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Time waxes strong. Traditional art practices: wax at the Fortuny
Written by Maria Rita Cerilli   

cera.jpgPalazzo Fortuny is hosting a highly original exposition called Avere una bella cera (In the pink), which was
organized by Andrea Daninos. It is a fascinating selection of wax objects manufactured in Venice and in Italy, inspired by the huge sculpture by Urs Fischer at the latest Art Biennale, which self destructed into a waxy lump during the months-long show.

 

The Fortuny exhibition is paying tribute to an old traditional artistic production, ranging from the funeral masks with portraits of Venetian Doges and life-size votive figures to busts of saints and criminals, recurring themes in the art of waxmaking. One part of the exposition is dedicated to twelve busts of Franciscan saints, made of wax with glass eyes and real hair; in another area you can see the series of criminal portraits, made in the late 19th century by Lorenzo Tenchini.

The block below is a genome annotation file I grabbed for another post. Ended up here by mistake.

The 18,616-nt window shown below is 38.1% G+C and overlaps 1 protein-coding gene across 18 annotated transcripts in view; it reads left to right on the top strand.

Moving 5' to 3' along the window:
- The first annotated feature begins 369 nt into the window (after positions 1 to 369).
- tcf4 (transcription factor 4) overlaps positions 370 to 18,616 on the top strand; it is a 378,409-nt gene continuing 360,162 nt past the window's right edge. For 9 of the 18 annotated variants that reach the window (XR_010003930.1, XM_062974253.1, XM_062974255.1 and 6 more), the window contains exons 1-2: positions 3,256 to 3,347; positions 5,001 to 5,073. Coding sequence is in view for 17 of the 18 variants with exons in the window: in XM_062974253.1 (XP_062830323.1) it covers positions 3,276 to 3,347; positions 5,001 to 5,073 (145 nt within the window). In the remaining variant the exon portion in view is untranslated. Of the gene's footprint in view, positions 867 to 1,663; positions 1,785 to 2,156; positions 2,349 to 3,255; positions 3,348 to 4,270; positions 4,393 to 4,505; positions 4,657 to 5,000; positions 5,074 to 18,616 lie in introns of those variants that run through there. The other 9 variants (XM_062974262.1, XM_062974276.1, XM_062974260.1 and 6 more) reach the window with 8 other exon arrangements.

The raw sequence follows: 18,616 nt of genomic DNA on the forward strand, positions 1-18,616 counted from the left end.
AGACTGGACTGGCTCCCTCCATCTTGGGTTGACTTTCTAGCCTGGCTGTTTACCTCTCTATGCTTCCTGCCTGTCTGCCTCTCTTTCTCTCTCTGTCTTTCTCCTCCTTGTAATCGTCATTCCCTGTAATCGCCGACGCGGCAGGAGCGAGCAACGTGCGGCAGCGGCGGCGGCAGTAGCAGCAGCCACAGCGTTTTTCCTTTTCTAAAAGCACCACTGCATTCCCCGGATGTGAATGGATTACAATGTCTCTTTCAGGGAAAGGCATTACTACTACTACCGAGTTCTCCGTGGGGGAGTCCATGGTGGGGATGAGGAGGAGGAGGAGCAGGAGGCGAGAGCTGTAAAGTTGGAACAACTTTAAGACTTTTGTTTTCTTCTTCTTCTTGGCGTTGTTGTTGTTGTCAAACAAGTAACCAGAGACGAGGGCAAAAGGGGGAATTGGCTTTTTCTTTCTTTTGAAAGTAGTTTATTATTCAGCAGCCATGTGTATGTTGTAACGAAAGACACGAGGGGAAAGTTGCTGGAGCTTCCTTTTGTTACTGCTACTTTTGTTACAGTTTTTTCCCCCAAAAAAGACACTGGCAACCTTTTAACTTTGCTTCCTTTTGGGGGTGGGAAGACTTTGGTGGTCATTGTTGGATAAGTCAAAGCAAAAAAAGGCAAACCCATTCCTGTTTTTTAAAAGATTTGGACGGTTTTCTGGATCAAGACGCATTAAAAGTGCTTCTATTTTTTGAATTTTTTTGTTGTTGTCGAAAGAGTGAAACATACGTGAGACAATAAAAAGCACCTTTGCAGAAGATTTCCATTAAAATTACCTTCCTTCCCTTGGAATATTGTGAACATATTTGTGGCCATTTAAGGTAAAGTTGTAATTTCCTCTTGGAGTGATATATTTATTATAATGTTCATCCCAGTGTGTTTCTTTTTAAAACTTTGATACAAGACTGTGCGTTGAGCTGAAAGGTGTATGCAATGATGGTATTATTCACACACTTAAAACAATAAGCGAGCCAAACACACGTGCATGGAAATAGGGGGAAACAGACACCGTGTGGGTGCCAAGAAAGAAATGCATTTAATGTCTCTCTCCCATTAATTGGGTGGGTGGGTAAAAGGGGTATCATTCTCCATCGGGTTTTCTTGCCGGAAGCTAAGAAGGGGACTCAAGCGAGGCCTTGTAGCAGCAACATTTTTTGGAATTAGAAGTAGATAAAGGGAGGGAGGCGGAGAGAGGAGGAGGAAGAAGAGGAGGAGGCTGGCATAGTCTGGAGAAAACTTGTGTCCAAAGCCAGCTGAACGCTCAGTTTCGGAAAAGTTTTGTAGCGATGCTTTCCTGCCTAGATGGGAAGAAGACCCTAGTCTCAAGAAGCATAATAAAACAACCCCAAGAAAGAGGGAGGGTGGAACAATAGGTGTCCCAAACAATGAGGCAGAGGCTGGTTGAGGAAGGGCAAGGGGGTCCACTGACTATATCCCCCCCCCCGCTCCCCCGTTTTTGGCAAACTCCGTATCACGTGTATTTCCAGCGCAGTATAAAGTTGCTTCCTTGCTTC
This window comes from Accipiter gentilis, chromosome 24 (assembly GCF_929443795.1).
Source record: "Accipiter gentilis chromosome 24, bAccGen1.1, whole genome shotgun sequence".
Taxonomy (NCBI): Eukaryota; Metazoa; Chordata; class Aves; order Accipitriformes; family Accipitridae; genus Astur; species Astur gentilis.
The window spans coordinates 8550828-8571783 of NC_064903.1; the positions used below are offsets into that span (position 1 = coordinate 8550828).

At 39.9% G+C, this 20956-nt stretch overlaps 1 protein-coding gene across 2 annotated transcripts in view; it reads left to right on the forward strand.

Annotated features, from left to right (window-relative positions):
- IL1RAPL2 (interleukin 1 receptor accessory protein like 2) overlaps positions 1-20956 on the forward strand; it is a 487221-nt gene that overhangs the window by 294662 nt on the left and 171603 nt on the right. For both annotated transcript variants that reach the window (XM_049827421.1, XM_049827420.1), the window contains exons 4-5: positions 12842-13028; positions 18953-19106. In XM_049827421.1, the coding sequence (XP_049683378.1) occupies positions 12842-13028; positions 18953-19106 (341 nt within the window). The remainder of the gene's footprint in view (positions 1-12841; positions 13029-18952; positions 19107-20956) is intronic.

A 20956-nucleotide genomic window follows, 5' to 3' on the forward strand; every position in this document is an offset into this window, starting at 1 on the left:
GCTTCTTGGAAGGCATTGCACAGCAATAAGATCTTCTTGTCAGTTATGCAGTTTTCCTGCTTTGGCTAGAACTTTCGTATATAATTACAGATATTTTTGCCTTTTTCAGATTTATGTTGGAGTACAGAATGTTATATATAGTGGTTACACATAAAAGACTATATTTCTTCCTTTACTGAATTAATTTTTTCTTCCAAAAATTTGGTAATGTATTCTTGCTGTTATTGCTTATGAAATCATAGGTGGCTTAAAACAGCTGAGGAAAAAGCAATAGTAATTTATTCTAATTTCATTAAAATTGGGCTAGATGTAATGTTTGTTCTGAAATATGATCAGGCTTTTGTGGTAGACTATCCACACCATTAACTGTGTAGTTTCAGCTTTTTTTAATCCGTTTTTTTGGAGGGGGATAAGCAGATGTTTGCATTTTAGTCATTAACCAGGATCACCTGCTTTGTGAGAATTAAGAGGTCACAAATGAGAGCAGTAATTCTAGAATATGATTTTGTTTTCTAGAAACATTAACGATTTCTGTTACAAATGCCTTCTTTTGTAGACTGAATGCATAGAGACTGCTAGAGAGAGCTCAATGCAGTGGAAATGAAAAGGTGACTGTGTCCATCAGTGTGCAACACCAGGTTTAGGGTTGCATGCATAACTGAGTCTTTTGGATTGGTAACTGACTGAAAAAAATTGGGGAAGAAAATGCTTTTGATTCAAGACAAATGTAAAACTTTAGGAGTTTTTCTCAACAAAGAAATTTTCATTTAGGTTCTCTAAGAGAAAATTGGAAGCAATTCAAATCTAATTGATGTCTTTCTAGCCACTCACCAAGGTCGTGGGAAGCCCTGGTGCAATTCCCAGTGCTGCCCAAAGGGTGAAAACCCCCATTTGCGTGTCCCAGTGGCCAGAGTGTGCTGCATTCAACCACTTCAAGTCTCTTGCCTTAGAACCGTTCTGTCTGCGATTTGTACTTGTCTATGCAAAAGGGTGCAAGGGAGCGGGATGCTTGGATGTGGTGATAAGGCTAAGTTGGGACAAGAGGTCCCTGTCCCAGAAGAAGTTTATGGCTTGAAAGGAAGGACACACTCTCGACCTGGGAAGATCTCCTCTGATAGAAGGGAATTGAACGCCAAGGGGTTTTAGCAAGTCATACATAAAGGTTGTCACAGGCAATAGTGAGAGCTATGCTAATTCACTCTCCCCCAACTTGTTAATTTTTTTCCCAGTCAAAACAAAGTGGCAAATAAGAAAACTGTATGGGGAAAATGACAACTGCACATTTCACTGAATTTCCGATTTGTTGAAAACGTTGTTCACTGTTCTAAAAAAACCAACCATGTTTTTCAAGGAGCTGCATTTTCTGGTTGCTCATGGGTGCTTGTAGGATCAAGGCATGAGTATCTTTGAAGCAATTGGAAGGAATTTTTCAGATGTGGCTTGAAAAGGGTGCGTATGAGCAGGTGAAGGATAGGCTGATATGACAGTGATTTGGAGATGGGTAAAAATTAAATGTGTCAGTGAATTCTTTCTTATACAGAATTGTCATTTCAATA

cera2.jpgThe central section is entirely dedicated to the Italian wax-portrait tradition. There are two life-size figures, two Venetian children from the 18th century, never before displayed in public. Last but not least, there are works by two artists who worked outside of Italy: Joseph Müller-Deym, an Austrian nobleman from the 18th century who owned a famous wax museum in Vienna, and Francesco Orso, who, during the French Revolution, opened a similar exposition in Paris.

 

 «Avere una bella cera»
From 10 Mach to 26 June Palazzo Fortuny
Info www.visitmuve.it